yerk

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English[edit]

Etymology[edit]

From Middle English ȝerken (to move suddenly, excite, bind tightly, attack), from Old English ġearcian (to prepare, make ready), compare ġearc (active, quick), from Proto-Germanic *garwakōną (to prepare), from Proto-Indo-European *gʰrebʰ- (to grab, take). Cognate with jerk; see yare for more cognates.

Verb[edit]

yerk (third-person singular simple present yerks, present participle yerking, simple past and past participle yerked)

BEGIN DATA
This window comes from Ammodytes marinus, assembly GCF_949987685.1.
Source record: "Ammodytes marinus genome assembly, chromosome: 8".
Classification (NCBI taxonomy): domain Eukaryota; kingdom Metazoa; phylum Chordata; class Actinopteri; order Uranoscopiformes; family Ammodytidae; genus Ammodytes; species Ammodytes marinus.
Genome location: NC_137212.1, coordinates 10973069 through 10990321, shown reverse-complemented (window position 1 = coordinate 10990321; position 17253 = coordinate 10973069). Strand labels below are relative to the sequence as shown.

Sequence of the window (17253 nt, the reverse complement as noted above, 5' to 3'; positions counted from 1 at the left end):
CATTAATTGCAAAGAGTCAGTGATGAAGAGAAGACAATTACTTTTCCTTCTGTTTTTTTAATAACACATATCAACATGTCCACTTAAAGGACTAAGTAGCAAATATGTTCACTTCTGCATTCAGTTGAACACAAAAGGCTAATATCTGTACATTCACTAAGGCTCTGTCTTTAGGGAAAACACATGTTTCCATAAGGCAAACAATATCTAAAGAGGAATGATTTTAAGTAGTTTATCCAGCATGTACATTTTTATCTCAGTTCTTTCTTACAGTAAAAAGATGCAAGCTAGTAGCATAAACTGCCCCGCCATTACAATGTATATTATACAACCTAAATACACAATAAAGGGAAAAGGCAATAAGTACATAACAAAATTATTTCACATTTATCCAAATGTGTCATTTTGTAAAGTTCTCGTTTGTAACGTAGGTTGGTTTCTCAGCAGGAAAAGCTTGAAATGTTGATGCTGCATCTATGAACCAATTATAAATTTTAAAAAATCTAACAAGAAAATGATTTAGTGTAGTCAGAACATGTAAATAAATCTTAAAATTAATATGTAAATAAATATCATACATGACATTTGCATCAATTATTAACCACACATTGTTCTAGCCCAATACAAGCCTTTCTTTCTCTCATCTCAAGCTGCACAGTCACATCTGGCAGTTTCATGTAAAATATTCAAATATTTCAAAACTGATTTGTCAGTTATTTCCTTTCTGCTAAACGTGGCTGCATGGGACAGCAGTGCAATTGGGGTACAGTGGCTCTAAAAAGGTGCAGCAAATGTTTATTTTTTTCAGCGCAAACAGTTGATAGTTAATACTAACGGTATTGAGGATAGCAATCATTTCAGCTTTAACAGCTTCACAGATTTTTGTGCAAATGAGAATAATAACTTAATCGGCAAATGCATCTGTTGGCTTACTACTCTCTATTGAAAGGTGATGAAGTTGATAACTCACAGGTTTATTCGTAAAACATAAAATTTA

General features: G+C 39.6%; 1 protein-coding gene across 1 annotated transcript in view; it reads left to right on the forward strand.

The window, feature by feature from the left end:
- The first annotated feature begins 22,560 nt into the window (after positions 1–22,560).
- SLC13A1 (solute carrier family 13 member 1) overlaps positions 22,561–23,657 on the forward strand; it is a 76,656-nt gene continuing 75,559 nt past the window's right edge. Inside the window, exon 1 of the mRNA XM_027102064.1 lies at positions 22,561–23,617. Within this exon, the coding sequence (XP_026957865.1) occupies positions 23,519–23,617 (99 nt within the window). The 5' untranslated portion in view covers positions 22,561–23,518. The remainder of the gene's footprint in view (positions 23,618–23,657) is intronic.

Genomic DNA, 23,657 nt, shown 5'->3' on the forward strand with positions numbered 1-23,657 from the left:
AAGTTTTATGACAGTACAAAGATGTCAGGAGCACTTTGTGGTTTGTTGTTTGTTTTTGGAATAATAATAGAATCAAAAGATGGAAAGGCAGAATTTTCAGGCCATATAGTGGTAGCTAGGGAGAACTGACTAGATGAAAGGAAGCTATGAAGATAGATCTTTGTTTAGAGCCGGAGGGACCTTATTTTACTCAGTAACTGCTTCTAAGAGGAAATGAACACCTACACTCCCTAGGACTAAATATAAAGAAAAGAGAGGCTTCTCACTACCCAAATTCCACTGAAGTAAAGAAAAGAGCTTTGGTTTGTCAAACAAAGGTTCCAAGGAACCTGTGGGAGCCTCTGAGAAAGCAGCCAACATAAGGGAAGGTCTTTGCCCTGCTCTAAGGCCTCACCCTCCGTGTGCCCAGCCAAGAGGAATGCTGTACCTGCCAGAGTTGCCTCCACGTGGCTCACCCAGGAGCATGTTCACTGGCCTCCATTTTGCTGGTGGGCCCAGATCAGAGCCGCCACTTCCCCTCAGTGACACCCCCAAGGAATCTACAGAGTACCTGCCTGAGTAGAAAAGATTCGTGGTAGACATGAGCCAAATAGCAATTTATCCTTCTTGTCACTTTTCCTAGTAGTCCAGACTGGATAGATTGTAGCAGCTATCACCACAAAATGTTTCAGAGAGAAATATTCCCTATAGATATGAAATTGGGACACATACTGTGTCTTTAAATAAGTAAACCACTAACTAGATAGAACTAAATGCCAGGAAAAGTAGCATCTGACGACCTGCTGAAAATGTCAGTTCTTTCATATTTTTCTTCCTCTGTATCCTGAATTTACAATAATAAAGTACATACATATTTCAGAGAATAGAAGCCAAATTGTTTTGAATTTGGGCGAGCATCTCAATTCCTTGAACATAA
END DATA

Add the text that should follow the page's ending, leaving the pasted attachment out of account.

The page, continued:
1. (archaic) to stab.
  2. To throw or thrust with a sudden, smart movement; to kick or strike suddenly; to jerk.
    • Drayton
      They flirt, they yerk, they backward [] fling.
    • Shakespeare
      Their wounded steeds [] / Yerk out their armed heels at their dead masters.
  3. (obsolete, Scotland) To strike or lash with a whip or stick.
  4. (obsolete, Scotland) To rouse or excite.
  5. To bind or tie with a jerk.

Noun[edit]

yerk (plural yerks)

  1. (archaic) A sudden or quick thrust or motion; a jerk.

Anagrams[edit]